HONG KONG - With a corporate valuation of $1.04 billion, the South Korean biosimilar company Aprogen Inc. has become the country’s first biotech “unicorn,” according to U.S. market research firm CB Insights. Korea now ranks fifth, tied with Germany, in terms of the number of unicorns, with total of 11 unicorns, a term used to describe private ventures with $1 billion-plus valuations. The U.S has a total of 210 unicorns, followed by China with 102, the U.K. with 22 and India with 18.unicorns, followed by China with 102, the U.K. with 22 and India with 18.
The Seongnam-based bio company secured a ₩20 billion ($16.7 million) investment from Lindeman Asia Investment Co. Ltd. in May this year, raising its valuation to more than ₩1 trillion.
“We believe that Aprogen will create high value from its existing products and future products using the company’s own drug development platform technology. Also, as the patents of global key original biopharmaceuticals expire, we expect the biosimilar market will be rapidly expanded,” Soon-hak Kwon, General Manager at Lindeman Asia Investment, told BioWorld.
Kwon said the company is expected to develop blockbuster biosimilars, reduce production costs by manufacturing the drugs in a cGMP (current good manufacturing practice) facility based in Osong, Korea, and increase its market share worldwide by launching new drugs in U.S. and European markets.
Founded in 2000, Aprogen develops biosimilar products for various biologics such as infliximab, trastuzumab, adalimumab, rituximab, cetuximab, etanercept and bevacizumab. The company’s lead candidate, GS-071, is an infliximab biosimilar that was launched in Korea and Japan in 2011 and 2017, respectively. Toyama, Japan-headquartered Nichi-Iko Pharmaceutical Co. Ltd., Aprogen’s investor and R&D partner, completed the biosimilar’s phase III trial in the U.S. in May. The candidate will now be submitted for FDA review.
In 2020, Aprogen’s biosimilar trastuzumab, AP-063 (biosimilar trastuzumab), will enter phase III, while its biosimilar rituximab, AP-056, will enter a phase I, with both clinical programs being run in the U.S.
Aprogen is also developing two additional candidates, AP-185 and AP-216. AP-185 is a pro-angiogenic fusion protein, with the potential to restore damaged blood vessels in indications including myocardial infarction, diabetic foot ulcer and erectile dysfunction. AP-216 is an anti-angiogenic fusion protein, which treats cancers such as ovarian and lung cancers, by suppressing tumor angiogenesis, metastasis and vascular leakage.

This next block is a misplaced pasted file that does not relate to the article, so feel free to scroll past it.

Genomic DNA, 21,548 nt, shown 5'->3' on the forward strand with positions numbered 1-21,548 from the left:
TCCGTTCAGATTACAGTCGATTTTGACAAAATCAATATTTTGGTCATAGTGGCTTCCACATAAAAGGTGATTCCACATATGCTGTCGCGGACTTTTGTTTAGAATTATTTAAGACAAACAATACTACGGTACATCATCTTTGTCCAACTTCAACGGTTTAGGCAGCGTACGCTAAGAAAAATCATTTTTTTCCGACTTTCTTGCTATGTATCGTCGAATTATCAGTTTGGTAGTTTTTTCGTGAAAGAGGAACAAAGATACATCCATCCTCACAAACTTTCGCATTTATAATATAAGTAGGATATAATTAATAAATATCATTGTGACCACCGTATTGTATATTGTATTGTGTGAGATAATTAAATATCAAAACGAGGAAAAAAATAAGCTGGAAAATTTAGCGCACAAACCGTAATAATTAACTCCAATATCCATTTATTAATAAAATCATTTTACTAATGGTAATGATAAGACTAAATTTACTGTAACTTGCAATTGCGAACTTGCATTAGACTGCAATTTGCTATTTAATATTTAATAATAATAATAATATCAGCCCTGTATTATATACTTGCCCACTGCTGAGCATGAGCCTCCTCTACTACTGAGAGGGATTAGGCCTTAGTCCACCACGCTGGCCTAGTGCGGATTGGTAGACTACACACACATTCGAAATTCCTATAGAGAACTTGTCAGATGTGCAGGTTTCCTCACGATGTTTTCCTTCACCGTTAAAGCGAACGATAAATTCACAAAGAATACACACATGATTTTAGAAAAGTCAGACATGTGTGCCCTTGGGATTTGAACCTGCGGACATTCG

The Korean company also develops four platform technologies: a technology to humanize and engineer antibodies; a recombinant proteins design and engineering technology; a manufacturing tech for high-titer cell lines; and a technology to optimize upstream and downstream processes.
The technology to humanize and engineer antibodies, invented by Aprogen, is a specificity-determining residues (SDR) grafting technology intended to improve upon a previous technique called complementarity-determining region (CDR) grafting. The goal is to support the creation of recombinant antibody therapies that will minimize side effects or immunogenicity for long-term treatment.
The recombinant protein design and engineering technology is intended to support increased protein solubility, biological activity, and stability within the body, and to facilitate the manufacturing and refining of a specific domain. Aprogen has developed AP-185 using the technology.
Aprogen is also developing a high-titer recombinant protein expression system and a high-efficiency cell line selection system. Both platforms are used to establish cell lines to produce pharmaceuticals in high titers. The optimized upstream and downstream processes technology supports the development and purification of a number of therapeutic antibodies and recombinant glycosylated proteins.
Aprogen is often compared by Korean investors with the country’s most high-profile biosimilars company, Celltrion Inc., as both companies have characteristics in common. Aprogen is the third Korean company that has succeeded in developing biosimilars, following Celltrion and Samsung Biologics Co. Ltd.
Both companies gained their positions via foreign investment. Celltrion received investment from Singapore’s sovereign wealth fund, Temasek Holdings Private Ltd., with investments of ₩207.9 billion in 2010 and ₩149.5 billion in 2013. Likewise, Aprogen has secured a total investment of more than ₩40 billion from Nichi-Iko Pharmaceutical since 2010. In 2014, the Japanese company signed an agreement with Aprogen to conduct clinical trials, file for regulatory approvals and sell Aprogen’s biosimilars in Japan, which led GS-071 to win marketing approval in Japan in 2017.
Aprogen plans to launch an IPO next year. The Korean company tried listing in 2016, however, it withdrew due to an accounting issue. To secure capital since, it acquired KOSPI-listed Nara KIC in 2017, a plant construction company that is now Aprogen KIC Inc.